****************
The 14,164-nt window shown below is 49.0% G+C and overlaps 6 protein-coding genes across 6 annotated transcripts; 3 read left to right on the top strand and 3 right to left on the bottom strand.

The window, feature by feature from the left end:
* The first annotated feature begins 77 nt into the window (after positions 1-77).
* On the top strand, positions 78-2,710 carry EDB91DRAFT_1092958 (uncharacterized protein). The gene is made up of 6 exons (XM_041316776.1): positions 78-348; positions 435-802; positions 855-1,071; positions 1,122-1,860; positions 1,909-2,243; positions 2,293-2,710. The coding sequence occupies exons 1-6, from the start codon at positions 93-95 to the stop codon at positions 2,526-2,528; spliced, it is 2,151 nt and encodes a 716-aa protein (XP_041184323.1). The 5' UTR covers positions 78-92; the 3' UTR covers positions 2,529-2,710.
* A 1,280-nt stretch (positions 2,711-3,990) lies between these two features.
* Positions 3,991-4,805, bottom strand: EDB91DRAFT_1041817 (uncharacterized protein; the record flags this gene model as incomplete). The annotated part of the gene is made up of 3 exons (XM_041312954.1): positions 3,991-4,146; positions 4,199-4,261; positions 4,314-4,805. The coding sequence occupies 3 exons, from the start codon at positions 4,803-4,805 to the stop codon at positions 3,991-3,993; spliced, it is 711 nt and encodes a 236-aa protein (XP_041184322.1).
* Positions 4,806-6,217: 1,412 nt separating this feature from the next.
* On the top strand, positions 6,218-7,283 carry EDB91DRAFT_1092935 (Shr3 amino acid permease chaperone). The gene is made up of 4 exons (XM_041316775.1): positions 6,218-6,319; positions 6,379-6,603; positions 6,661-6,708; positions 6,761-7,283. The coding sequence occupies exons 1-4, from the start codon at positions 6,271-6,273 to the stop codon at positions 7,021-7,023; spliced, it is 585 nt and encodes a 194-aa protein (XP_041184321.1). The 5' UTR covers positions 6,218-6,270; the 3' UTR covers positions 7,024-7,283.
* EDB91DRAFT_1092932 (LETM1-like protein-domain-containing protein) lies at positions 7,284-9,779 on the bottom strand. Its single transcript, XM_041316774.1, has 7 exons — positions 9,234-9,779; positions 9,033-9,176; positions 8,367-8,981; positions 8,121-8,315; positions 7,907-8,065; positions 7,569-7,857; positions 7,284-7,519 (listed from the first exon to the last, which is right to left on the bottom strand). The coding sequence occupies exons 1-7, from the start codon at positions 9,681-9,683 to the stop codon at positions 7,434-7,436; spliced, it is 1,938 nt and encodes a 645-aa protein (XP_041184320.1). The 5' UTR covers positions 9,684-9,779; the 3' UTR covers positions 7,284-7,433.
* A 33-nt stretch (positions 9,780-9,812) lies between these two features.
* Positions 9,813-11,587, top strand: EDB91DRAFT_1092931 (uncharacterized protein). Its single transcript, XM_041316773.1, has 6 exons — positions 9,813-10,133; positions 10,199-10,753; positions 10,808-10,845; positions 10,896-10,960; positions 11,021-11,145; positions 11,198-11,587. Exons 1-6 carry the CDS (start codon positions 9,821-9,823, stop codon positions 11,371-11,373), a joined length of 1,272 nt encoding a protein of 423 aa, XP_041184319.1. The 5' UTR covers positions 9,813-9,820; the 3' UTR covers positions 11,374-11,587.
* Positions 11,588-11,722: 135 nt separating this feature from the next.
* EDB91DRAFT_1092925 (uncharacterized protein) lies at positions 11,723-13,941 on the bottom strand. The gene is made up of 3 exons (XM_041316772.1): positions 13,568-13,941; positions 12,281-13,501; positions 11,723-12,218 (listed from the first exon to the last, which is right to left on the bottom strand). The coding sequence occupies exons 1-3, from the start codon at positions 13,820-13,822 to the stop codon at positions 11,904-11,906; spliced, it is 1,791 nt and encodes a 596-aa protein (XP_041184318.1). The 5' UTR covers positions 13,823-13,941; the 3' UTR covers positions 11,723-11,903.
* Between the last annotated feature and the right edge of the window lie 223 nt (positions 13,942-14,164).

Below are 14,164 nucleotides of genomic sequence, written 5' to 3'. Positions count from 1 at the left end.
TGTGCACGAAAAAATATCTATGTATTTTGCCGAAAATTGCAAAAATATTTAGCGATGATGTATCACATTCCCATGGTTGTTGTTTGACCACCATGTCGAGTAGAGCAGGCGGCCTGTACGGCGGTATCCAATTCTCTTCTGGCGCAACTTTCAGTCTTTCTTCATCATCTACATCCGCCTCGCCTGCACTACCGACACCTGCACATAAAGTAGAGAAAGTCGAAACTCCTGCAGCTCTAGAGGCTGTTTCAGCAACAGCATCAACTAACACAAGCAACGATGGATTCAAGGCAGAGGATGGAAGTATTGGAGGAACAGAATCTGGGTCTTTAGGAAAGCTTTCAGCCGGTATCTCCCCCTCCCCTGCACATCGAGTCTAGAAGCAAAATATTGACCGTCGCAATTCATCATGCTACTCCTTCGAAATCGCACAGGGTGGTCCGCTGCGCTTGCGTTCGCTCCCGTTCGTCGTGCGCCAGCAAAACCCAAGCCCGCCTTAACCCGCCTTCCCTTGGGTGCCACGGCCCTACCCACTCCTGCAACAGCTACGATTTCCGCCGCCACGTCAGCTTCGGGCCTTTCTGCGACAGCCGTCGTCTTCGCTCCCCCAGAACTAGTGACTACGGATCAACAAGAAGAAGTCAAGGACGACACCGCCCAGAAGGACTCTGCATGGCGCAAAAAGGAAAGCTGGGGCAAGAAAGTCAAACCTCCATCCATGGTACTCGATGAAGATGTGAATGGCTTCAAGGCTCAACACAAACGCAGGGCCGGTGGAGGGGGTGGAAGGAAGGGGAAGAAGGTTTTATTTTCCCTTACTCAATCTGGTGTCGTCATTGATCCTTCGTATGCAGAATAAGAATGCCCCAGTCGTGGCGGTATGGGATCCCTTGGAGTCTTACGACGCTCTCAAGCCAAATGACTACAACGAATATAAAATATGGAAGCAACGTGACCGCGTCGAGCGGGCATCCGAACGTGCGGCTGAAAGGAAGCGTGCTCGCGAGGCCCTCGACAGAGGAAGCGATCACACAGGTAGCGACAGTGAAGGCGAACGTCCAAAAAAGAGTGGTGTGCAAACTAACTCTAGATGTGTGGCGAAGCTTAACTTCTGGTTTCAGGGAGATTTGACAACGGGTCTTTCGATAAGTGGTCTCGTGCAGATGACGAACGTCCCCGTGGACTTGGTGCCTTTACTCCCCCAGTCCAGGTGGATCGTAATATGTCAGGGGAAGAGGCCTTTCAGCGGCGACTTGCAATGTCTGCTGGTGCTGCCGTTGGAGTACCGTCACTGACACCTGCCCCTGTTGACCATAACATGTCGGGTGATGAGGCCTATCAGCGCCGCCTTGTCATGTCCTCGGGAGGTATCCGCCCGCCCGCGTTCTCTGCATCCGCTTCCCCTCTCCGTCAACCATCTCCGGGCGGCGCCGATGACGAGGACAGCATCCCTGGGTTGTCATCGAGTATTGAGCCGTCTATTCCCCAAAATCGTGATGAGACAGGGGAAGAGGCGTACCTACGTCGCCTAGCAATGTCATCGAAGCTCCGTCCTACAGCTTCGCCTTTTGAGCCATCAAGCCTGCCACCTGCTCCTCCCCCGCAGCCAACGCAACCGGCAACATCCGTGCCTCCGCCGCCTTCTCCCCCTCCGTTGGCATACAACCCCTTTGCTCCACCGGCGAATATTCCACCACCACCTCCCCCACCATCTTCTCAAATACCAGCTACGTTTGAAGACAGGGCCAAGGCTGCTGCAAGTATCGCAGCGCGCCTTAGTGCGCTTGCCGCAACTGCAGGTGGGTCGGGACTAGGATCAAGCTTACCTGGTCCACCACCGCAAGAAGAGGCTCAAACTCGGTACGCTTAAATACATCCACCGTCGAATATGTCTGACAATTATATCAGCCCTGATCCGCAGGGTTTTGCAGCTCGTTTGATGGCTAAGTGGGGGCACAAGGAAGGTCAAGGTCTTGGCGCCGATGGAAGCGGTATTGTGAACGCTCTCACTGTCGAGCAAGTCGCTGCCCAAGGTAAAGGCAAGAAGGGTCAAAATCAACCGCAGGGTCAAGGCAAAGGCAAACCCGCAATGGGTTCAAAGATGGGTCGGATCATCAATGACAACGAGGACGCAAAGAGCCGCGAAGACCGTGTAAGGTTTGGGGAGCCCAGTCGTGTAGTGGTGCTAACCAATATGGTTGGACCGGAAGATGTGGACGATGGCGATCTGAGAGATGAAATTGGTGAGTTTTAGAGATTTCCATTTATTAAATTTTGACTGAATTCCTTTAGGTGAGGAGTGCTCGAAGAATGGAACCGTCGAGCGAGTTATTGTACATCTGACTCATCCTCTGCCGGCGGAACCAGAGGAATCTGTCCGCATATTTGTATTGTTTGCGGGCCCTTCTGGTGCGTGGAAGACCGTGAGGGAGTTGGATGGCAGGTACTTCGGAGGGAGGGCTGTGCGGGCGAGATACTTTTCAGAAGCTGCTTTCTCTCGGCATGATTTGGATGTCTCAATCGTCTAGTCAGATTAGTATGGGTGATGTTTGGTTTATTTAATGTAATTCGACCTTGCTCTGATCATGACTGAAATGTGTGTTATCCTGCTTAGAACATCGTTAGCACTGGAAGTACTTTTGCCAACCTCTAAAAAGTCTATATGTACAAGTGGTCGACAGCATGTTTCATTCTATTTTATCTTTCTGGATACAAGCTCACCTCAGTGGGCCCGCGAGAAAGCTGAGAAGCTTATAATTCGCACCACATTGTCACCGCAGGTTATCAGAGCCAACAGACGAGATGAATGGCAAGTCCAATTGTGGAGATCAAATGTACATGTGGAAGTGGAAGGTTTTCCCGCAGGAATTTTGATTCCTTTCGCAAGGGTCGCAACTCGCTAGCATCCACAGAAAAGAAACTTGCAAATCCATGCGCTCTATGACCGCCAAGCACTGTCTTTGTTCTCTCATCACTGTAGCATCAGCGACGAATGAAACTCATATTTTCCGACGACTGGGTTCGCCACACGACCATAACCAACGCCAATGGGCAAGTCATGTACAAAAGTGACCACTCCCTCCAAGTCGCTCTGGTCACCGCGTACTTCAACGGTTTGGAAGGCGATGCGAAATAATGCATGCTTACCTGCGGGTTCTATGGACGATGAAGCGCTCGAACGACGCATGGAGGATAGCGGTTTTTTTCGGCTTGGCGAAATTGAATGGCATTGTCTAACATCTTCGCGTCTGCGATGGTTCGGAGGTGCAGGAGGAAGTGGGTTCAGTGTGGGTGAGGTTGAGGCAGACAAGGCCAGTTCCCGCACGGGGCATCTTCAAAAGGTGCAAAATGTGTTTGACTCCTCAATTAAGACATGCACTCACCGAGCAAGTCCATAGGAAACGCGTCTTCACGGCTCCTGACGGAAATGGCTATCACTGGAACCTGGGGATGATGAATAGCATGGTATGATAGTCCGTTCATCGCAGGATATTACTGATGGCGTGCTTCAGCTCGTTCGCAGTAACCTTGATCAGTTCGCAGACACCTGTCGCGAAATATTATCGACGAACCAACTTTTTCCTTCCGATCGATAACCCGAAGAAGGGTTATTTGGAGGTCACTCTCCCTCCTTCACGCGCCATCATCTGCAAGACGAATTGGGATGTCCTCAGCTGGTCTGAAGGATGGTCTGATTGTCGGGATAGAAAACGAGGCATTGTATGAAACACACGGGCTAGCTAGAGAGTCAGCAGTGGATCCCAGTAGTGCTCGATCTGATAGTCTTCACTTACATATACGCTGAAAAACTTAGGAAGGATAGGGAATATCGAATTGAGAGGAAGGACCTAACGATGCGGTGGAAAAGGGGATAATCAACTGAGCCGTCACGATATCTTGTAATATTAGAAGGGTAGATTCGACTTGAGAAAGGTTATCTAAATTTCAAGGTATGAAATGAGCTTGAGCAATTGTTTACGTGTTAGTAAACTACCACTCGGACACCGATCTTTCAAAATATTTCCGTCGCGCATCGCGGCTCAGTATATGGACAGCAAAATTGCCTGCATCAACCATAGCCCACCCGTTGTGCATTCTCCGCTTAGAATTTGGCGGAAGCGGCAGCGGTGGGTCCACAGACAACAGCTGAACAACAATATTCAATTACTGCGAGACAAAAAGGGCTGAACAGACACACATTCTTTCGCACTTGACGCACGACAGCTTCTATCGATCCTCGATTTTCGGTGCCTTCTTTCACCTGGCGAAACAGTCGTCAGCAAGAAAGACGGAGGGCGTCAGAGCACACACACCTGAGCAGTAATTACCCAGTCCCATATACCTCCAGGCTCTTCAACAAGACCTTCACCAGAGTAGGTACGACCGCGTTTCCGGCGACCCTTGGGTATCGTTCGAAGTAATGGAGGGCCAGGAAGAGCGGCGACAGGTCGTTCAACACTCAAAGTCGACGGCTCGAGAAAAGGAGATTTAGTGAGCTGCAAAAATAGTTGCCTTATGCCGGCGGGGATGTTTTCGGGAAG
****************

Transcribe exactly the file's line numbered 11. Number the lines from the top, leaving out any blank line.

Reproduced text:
* Positions 9,813-11,587, top strand: EDB91DRAFT_1092931 (uncharacterized protein). Its single transcript, XM_041316773.1, has 6 exons — positions 9,813-10,133; positions 10,199-10,753; positions 10,808-10,845; positions 10,896-10,960; positions 11,021-11,145; positions 11,198-11,587. Exons 1-6 carry the CDS (start codon positions 9,821-9,823, stop codon positions 11,371-11,373), a joined length of 1,272 nt encoding a protein of 423 aa, XP_041184319.1. The 5' UTR covers positions 9,813-9,820; the 3' UTR covers positions 11,374-11,587.